It should be noted that many verbs—”give,” “drop,” “chip,” and others in addition to “turn”—are used with “into” when they’re not part of phrasal verbs.

For instance, a valuable can be “given into” someone’s keeping. A pebble can be “dropped into” a hole. A sculptor can “chip into” a piece of marble.

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The ‘mare’ in ‘nightmare’

Q: Does the “mare” in “nightmare” have anything to do with the word for a female horse?

A: No, the two terms aren’t related.

The “mare” of “nightmare” comes from mære, an Old English term for an evil spirit that was supposed to settle on a sleeper’s chest and cause a feeling of suffocation.

The “mare” that means an adult female horse was a merging of two Old English words: mearh (horse) and mīre (mare). And in case you’re wondering, the word “horse” also showed up in Old English (spelled hors).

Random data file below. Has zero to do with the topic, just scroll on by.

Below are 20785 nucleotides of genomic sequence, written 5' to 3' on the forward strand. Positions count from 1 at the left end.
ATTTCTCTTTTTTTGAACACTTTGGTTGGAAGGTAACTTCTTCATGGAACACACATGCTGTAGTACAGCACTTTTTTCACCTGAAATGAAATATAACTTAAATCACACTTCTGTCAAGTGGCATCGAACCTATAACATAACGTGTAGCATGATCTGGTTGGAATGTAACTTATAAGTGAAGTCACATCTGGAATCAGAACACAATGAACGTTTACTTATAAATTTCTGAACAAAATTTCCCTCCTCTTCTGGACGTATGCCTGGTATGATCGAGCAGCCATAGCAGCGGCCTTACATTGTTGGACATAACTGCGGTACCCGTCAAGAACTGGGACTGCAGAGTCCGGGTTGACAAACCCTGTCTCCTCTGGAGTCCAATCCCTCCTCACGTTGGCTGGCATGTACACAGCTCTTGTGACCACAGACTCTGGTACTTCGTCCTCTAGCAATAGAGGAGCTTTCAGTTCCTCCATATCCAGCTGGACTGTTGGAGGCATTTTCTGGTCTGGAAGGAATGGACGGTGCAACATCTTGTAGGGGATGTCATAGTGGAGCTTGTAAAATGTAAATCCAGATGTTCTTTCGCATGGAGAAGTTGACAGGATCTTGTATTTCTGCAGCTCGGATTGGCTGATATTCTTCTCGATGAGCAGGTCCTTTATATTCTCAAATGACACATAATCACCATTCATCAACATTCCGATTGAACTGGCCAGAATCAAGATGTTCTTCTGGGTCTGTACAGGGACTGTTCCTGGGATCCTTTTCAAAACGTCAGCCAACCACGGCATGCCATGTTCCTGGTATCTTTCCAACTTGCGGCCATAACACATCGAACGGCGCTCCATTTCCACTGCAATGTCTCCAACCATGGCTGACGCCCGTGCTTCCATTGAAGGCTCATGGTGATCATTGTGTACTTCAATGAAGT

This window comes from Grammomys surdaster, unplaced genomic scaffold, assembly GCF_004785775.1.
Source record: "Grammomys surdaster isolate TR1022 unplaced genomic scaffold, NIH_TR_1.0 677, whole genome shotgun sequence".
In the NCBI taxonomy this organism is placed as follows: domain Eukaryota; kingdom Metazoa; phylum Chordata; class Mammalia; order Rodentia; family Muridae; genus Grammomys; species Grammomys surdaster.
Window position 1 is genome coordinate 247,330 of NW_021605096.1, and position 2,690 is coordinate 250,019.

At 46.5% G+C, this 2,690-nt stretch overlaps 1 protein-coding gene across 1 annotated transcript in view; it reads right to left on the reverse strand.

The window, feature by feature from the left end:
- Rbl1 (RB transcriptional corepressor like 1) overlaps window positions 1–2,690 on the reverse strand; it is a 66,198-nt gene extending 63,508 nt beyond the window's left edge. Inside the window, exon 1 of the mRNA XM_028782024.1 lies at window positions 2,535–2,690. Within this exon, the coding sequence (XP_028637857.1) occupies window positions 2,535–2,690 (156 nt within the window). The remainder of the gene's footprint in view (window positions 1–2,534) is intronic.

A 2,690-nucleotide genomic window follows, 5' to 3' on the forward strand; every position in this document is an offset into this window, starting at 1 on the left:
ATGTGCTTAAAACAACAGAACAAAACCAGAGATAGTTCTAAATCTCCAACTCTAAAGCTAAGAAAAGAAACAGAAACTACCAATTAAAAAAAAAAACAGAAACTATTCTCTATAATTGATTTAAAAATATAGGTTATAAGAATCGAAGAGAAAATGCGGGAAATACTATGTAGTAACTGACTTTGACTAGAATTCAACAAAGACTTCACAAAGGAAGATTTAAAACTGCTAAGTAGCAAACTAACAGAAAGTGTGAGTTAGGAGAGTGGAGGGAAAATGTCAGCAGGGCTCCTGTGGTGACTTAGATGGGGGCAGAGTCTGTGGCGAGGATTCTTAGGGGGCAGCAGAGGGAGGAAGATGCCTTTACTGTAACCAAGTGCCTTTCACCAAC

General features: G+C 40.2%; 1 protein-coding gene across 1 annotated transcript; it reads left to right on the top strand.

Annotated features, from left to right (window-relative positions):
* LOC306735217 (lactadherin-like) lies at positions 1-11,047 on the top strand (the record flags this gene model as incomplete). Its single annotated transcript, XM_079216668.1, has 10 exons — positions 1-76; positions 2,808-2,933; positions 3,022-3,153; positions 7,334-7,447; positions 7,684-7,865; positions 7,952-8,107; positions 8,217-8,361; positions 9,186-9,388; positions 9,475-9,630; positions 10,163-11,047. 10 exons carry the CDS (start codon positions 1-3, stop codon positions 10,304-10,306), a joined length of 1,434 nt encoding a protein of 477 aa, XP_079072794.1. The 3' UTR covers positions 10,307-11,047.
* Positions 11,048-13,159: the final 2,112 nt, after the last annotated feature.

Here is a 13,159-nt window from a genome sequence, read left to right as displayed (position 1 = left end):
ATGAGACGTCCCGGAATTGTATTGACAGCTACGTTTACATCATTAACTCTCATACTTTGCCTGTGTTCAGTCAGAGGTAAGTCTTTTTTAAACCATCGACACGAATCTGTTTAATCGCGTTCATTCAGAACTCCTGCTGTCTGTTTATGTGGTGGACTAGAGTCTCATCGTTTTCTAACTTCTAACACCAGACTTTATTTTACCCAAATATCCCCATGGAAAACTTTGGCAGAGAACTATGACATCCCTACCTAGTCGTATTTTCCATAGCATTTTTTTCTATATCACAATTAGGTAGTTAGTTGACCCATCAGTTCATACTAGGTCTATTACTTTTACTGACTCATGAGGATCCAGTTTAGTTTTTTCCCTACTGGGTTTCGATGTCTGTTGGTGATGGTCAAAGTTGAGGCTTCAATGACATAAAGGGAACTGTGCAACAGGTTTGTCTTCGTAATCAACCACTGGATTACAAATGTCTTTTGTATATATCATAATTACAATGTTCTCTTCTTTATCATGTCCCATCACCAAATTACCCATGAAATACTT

The compound “nightmare,” which first appeared in Middle English writing, originally referred to the evil spirit, not the feeling of suffocation or a scary dream.

Over the years, “nightmare” took on new meanings: first a suffocating feeling, then a bad dream that causes such a feeling, and much later simply a frightening dream.

The earliest example of “nightmare” in the Oxford English Dictionary is from “The Life of St. Michael” (circa 1300), found in The South-English Legendary, a collection of manuscripts chronicling the lives of church figures:

“Þe luþere gostes … deriez men in heore slep … And ofte huy ouer-liggez, and men cleopiet þe niȝt-mare” (“The treacherous spirits … harmed men in their sleep … And often lay over them, and were called the nightmare”).

The OED says “nightmare” in that citation refers to a “female spirit or monster supposed to settle on and produce a feeling of suffocation in a sleeping person or animal.”

In the 16th century, according to the dictionary, the term came to mean “a feeling of suffocation or great distress experienced during sleep.”